Finn's Fate: Constant Wars With the Neighbor. (1656-58)

Russia Swallows the Orthodox Karelians

The wars with the Slavs continue indefinitely. The Rupture War was a comando-like raid which resulted in the evacuation of the Orthodox Karelians from Ladoga Karelia to Tver near Moscow and the virtual elimination of the Karelian dialect in Western part which remained under Sweden-Finland. They were given land which had been previously devastated by the Lithuanians. There is still a Karelian settlement (140000 people in 1926) in Tver. This is why the Karelian dialect is spoken mainly in Eastern (Russian) Karelia. Karelia would be emptied once more in 1944. This time the people moved to Finland.  Karelian History
Outnumbered 10:1, the Finns had to fight the Russians in 1656-58 on a 1000 km front that stretched from Riga to Kajaani. Most of the Finnish army was away fighting wars for Sweden's Kaarle X in Europe. The local civilian guard had to stand up to a powerful army. In 1696-97, the famine which had ravaged Europe in the last half of the century hit Finland hard and 25% of the population died.

When finally Sweden-Finland was able, with its superior weapons, to throw the Russians back to Onega - Viena (White Sea) where the natural border should have been, the Swedish King instead attacked Denmark without provocation, and got all of Europe on his neck. Finland had to settle for unfavourable borders in the Treaty of Kardis.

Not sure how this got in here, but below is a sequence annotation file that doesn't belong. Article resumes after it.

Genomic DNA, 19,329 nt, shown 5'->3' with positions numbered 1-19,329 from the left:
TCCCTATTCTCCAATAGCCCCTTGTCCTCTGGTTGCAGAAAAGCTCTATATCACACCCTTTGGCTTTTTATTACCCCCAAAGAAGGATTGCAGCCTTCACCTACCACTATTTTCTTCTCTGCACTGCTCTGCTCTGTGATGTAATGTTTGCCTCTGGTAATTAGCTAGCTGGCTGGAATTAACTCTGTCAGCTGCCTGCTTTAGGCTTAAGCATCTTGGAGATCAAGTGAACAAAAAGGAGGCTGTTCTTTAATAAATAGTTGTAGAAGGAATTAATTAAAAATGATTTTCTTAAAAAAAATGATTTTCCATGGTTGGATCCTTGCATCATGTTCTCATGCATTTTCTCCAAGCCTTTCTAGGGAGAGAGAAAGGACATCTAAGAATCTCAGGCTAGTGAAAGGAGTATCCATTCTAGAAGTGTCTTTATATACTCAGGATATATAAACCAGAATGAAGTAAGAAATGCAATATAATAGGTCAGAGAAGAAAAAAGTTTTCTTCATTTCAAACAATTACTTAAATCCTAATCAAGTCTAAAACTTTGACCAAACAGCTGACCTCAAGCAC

The continuing misadventures of Swedish kings, who took the Finnish army away from Finland to conquer Poland (and then march on Moscow), gave the Slavs the opportunity to establish their window to the west in the Gulf of Finland. The Swedish army was so badly beaten on the same road as Napoleon, that Sweden was finished as a Baltic power. The Russians prevented supplies from getting through from Poland, and the army died of hunger and cold. The King (Charles XII) escaped to Turkey with a thousand soldiers. The Ingerian people now had new settlers on their land from the east, and the construction of a new city had begun. The goal of Russia has always been, with limited success, to move its borders to the Baltic. In 1703 Peter I established St. Petersburg on Ingerian land in the Gulf of Finland. The border would be moved west again in 1944 when Churchill, Roosevelt and Stalin rearranged Europe to suit Stalin.

The limit of the Finnish advance in WW 2 Continuation War was in the area of Syväri river (Svir).
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